Deferoxamine Can Speed Femur Fracture Healing

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October 07, 2019
Edward Smith

Deferoxamine Can Speed Femur Fracture Healing

A research paper published in Plastic and Reconstructive Surgery explored the potential use of a drug called Deferoxamine in the role of fracture healing. Large bones, such as the femur, often take a long time to heal. During this time, people might not be able to return to work, attend school, or help around the house. This might even strain relationships with family members and friends. This study shows that Deferoxamine can help people recover from femur fractures more quickly.

Deferoxamine has been around for years; however, its main role, up until this point, was in the treatment of iron overload. While iron overload can cause people to suffer severe pain in their bones and joints, this application is very different than its proposed role in bone fracture healing. The researchers set up a study to explore this potential use.

Deferoxamine and the Mechanism

There are multiple steps that need to take place in order for a long bone fracture, such as a broken femur, to heal properly. In addition to calcium and vitamin D, which are required for bone mineralization, it is also important for the bone to have an adequate blood supply. In the formation of healing bone, blood vessels are important for transporting oxygen and nutrients to the location of the injury.

Because of this, it is vital to find ways to increase the growth of blood vessels which can speed fracture healing. In addition to its role in iron overload, Deferoxamine has also been shown to increase the formation of blood vessels. Therefore, the researchers came up with the hypothesis that Deferoxamine might have the ability to improve bone formation, increase mineralization, increase bone strength, and increase the rate of union in the fracture healing process.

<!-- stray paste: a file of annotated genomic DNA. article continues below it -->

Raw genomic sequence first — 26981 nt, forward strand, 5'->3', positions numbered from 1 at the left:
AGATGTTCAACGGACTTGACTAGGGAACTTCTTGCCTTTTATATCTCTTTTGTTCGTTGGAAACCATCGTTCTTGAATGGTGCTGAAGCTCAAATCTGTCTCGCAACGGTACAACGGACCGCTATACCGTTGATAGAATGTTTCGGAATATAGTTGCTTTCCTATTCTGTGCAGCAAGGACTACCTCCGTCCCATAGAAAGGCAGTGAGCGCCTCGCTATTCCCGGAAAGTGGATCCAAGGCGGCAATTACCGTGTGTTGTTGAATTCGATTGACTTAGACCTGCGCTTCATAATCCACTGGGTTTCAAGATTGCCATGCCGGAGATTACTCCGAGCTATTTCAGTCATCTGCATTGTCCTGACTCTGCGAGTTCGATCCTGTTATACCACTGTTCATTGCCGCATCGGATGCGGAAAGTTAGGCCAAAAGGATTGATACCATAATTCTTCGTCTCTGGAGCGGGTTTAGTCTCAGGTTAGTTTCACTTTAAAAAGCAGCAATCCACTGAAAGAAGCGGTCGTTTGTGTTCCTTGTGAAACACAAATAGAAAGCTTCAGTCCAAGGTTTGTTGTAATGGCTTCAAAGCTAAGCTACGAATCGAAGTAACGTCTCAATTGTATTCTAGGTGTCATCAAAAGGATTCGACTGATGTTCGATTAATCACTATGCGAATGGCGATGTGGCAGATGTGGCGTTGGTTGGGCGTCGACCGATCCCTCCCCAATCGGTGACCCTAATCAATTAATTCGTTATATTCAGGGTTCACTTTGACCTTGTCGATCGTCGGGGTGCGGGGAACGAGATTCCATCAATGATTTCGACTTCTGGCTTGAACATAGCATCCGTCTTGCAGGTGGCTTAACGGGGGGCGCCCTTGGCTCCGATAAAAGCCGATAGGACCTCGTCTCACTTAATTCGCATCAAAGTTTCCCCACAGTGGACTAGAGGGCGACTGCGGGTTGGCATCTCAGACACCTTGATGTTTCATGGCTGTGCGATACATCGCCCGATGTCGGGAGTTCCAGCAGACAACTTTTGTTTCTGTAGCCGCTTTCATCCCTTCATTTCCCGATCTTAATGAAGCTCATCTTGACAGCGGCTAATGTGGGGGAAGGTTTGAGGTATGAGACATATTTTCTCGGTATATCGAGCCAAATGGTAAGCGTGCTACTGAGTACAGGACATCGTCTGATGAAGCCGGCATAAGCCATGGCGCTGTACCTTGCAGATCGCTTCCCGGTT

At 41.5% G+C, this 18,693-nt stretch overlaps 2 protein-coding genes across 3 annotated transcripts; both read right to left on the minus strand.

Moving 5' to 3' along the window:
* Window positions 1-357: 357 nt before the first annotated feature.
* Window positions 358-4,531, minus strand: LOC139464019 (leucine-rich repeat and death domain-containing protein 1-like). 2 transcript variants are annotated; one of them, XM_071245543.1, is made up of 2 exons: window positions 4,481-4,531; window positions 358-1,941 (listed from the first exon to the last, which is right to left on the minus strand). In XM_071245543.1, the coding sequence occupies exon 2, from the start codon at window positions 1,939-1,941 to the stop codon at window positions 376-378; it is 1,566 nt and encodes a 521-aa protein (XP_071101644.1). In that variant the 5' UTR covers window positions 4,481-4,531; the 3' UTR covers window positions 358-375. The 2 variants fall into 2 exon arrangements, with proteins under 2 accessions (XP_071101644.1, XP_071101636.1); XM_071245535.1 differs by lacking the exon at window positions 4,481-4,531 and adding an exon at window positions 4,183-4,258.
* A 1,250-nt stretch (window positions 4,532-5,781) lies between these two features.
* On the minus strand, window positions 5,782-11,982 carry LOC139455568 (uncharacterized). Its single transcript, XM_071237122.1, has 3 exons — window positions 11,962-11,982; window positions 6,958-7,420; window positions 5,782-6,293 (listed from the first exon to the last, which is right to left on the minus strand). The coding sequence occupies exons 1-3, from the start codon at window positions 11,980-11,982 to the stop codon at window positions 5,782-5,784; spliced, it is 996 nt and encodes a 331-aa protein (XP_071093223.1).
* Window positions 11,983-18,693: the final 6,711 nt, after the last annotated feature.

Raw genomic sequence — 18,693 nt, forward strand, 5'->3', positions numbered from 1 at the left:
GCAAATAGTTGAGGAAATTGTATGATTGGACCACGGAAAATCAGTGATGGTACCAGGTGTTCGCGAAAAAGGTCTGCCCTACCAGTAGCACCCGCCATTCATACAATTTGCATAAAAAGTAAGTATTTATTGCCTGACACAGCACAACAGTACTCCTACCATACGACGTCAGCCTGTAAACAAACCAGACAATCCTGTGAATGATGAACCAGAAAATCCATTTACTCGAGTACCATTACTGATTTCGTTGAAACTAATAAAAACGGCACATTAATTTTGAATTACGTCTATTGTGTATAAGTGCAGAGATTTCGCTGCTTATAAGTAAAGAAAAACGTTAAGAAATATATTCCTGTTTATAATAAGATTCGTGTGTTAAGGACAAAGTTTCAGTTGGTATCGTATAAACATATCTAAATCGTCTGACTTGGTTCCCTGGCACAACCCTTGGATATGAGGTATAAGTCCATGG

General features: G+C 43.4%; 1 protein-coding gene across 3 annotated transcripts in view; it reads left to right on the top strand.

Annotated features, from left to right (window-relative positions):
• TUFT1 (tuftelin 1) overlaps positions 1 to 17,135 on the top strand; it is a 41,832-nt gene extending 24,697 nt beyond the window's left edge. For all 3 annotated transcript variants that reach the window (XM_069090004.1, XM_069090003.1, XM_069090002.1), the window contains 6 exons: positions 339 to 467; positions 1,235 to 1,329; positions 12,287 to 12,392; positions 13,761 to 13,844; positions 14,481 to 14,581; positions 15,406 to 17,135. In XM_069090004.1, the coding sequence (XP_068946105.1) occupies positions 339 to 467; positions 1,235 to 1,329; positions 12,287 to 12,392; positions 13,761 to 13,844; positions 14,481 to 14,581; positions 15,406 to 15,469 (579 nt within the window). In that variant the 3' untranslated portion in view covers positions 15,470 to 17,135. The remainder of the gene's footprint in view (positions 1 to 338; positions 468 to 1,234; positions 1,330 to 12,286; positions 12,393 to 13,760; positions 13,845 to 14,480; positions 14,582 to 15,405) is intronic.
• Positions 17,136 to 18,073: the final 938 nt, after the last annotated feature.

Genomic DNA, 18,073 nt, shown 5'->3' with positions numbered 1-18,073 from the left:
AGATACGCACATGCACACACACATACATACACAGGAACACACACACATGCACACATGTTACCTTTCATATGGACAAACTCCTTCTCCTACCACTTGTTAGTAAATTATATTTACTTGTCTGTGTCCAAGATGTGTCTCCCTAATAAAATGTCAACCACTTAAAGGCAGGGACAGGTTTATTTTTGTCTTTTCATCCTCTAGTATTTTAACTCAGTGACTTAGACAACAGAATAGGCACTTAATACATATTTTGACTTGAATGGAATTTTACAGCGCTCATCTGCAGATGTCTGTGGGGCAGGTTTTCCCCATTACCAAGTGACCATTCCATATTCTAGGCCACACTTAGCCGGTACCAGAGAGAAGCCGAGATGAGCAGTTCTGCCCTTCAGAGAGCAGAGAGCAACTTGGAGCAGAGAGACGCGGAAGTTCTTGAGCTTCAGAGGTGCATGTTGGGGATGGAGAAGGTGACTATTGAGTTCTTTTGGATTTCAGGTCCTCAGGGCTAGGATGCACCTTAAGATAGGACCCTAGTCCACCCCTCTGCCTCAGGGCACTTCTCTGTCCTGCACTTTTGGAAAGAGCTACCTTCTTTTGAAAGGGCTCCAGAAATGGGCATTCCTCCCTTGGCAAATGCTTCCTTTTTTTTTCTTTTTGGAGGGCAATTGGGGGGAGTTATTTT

The Design of the Study

The team of researchers collected about three dozen animals and divided them into separate groups. These animals all suffered a large bone fracture similar to the serious break that occurs in a broken femur. Some of the animals received Deferoxamine as a part of their treatment course. Other animals did not. The goal was to compare the fracture healing that takes place in the control group versus the Deferoxamine group.

The bone fractures were allowed to heal for about seven weeks. After this, the bones were dissected and analyzed, looking for signs of healing. The researchers also tested the strength of the bones after this healing period.

The Results of the Research Study

Ultimately, the researchers found that the animals who received Deferoxamine had significantly more fracture healing than the control group. The union of the fracture was more complete in the treatment group. Specifically, the fracture healing rate was more than three times greater in the Deferoxamine group.

In addition, the strength and resistance of the treatment group were also significantly higher in the control group. This means that the bones in the treatment group were more able to sustain a repeat impact without breaking. All of these metrics demonstrate that Deferoxamine may play an important role in the healing of large bone fractures, including the femur.

Future Directions

This study shows that Deferoxamine might play a role in fracture healing in this animal model. The next step will be to find a way to move this research into human trials. Prior to any drug approval for a new purpose, it is important to have tangible, significant results in human studies. This will help guide doctors in the administration of Deferoxamine in the clinical setting.

Future studies also need to explore the extent to which Deferoxamine increases blood vessel formation. This information will be important in finding an appropriate dose for various bone fracture types. Regardless, the results of this study are important. They provide hope that there might be a way to increase the speed of femur fracture healing.

Sacramento Femur Fracture Lawyer 

I’m Ed Smith, a Sacramento femur fracture lawyer. Deferoxamine may play a role in the healing of femur fractures. If an individual you care about has been diagnosed with a bone fracture of the femur due to the negligence of another person or entity, please contact me today at (916) 921-6400 or by dialing (800) 404-5400 for free, friendly legal advice.

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